Goshen News, Goshen, IN

February 28, 2013

WHO WE ARE PROFILE: Sister Nora Frost


GOSHEN — Sister Nora Frost is a Consecrated Lutheran Sister in the Evangelical Lutheran Church in America and a Board Certified Chaplain. She is the spiritual care coordinator and chaplain at IU Health Goshen Hospital.

How did you get into this calling?

I was singing opera in Germany after university where I had been a voice major. I believe deep in my heart I always knew that I wanted to serve in the church as I had been very active at the local and Synodical level through high school and college. One day I picked up the phone in Leipzig, Germany and called the Mother House in Philadelphia. Sister Sophie told me that if I could get back to the states in the next two weeks it would be possible for me to have an interview with the directing sister of the community as well as an interview at the Lutheran Theological Seminary in Philadelphia.

Where did you grow up? I actually grew up at Simonton Lake on the north side of Elkhart. During college my parents moved into Elkhart to be closer to an aunt, grandfather and sister-in-law all who had cancer at the time.

How long have you lived here?

After Seminary I returned to Elkhart and did a year of internship at my home parish — Grace Lutheran Church. I stayed on staff there until 1980 when I began two years of clinical pastoral educational residencies at Memorial Hospital in South Bend. During that time I served part time at First English Lutheran Church in Mishawaka as their music director and started a preschool. I then lived 8 and a half years in Chicago and 12 and a half years in Philadelphia before returning to Elkhart in 2005 to care for my ailing father. After his death I came to Goshen Hospital as the spiritual care coordinator/chaplain in 2010.

How would you describe the essence of this community?

There is a very big difference between the Elkhart and the Goshen community even though it is the same county. Maybe it is the denominational influence or perhaps it is the size, but Goshen feels more family oriented, friendly and accepting. The Goshen community does not feel like a place where people are competing for distinction or honor, but people will readily help each other. My cousin grew up in Elkhart but moved to Goshen after high school and marriage and has lived in Goshen her whole adult life. She often talks about how everyone at the post office, grocery, drug store, library are so friendly, helpful and genuine.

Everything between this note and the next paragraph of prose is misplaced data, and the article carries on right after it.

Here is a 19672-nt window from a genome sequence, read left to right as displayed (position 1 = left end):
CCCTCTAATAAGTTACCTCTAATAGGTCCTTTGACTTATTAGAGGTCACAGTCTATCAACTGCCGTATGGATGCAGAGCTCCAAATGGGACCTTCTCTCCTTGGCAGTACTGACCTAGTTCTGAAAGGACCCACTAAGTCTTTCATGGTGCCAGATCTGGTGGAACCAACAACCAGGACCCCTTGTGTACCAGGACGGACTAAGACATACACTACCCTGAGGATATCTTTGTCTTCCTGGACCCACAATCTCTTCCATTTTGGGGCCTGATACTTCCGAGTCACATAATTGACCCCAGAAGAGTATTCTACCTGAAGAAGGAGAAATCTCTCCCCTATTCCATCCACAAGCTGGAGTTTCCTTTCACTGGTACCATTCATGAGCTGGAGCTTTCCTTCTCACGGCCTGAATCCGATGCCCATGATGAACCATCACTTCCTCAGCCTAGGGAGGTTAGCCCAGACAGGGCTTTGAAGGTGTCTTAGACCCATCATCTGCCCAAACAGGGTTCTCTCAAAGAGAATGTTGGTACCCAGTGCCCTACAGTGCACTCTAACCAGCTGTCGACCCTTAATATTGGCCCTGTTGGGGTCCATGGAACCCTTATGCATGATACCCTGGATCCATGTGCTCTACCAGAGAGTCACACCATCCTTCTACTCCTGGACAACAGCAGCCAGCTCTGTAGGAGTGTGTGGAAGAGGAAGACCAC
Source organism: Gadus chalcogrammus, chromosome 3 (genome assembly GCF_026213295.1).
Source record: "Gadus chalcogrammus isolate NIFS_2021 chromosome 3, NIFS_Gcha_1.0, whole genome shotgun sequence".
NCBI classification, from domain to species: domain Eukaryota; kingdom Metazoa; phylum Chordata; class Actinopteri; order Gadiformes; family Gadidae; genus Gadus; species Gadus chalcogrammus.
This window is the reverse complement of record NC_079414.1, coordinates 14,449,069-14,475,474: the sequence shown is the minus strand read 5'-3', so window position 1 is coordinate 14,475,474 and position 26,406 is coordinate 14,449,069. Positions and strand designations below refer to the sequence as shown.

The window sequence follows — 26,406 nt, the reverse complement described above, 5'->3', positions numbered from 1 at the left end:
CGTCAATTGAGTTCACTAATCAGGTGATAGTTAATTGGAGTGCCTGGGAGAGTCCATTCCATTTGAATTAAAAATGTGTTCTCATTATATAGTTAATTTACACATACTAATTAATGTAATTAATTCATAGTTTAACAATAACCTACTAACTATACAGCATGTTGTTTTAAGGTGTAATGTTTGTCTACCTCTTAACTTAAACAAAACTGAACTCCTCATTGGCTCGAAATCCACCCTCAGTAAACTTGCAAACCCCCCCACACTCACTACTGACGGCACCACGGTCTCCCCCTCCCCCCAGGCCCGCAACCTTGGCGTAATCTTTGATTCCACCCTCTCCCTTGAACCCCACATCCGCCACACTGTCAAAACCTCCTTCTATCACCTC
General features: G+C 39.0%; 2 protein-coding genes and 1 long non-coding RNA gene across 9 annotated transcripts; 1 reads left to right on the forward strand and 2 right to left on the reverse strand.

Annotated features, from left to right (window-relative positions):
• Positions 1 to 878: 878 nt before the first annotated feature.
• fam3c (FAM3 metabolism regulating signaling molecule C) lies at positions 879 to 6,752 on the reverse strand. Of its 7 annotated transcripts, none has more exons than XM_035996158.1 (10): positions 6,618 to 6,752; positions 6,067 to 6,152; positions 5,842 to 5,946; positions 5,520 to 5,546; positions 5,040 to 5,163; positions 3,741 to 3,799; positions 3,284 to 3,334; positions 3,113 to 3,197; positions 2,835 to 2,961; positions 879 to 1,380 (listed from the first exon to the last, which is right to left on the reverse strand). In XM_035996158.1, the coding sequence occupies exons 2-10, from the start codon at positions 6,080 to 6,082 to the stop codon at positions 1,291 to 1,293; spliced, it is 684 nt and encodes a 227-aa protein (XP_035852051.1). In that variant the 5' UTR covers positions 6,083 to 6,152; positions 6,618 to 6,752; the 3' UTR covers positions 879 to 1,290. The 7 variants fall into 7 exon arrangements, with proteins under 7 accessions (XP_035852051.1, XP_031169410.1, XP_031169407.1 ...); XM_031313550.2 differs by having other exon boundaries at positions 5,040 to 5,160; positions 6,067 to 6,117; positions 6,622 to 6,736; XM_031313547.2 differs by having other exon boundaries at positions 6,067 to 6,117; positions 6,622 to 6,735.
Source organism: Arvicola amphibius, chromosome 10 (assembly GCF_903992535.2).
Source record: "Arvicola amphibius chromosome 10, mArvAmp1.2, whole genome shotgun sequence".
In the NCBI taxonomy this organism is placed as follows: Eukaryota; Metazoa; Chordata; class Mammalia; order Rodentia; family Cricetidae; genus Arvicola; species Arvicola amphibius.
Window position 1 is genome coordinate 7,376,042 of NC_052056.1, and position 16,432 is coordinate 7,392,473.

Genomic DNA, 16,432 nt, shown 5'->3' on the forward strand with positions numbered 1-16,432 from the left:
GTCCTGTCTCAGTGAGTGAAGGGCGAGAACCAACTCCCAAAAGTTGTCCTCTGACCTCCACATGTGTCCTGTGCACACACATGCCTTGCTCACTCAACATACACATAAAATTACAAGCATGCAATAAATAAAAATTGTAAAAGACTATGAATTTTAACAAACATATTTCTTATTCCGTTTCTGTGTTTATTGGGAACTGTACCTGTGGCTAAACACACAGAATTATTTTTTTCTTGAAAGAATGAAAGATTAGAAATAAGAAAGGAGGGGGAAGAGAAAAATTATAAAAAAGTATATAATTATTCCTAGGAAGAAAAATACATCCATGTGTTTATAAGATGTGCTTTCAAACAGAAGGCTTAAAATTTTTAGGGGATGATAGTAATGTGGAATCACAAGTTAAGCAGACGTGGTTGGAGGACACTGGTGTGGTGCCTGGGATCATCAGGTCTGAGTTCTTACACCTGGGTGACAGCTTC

What would you consider this community’s greatest asset?

The Amish, Mennonite and Brethren traditions have had a significant influence and impact on this community. The pace is a little slower. Issues of faith seem somewhat more important. There certainly is a desire for less governmental intrusion in daily life and a desire for peace. It is the latter that resonates with me. The quest for peace ... individual and corporate peace as well as world peace is a topic of conversation in this community. Maybe I should say that in this community the whole concept of “community” is an asset. Coming out of a religious community whose roots are in Germany I have come to appreciate what community means to many who live in Goshen and the surrounding area.

What do you think is the community’s most significant accomplishment over the past 20 years?

I am not sure that I can speak to this question since I haven’t lived back in this area very long. What I have noticed is the growth and influence of Goshen College and well as Greencroft’s expansion to meet the needs of our seniors. The community has welcomed a large and growing Hispanic population and have attempted to assist in their feeling welcome. The community has also begun to address issues of the uninsured, homeless, and hungry.

What is one aspect of this community you would like to see improved or addressed over the next 20 years?

We will need to continue to address the growing number of unemployed and under employed. As more and more persons find themselves without the basic necessities of daily life the churches and the community will need to communicate more to address these needs and perhaps have a long-range plan for meeting the needs without duplicating efforts. I feel that it is such an honor for me to serve as chaplain here at IU Health Goshen Hospital. I have been welcomed with open arms and many people have allowed me into their lives at times of great medical distress and crisis. Though I very much enjoyed living and serving in two large cities, I feel blessed to be part of this community rich in resources and grounded in God’s goodness and Grace.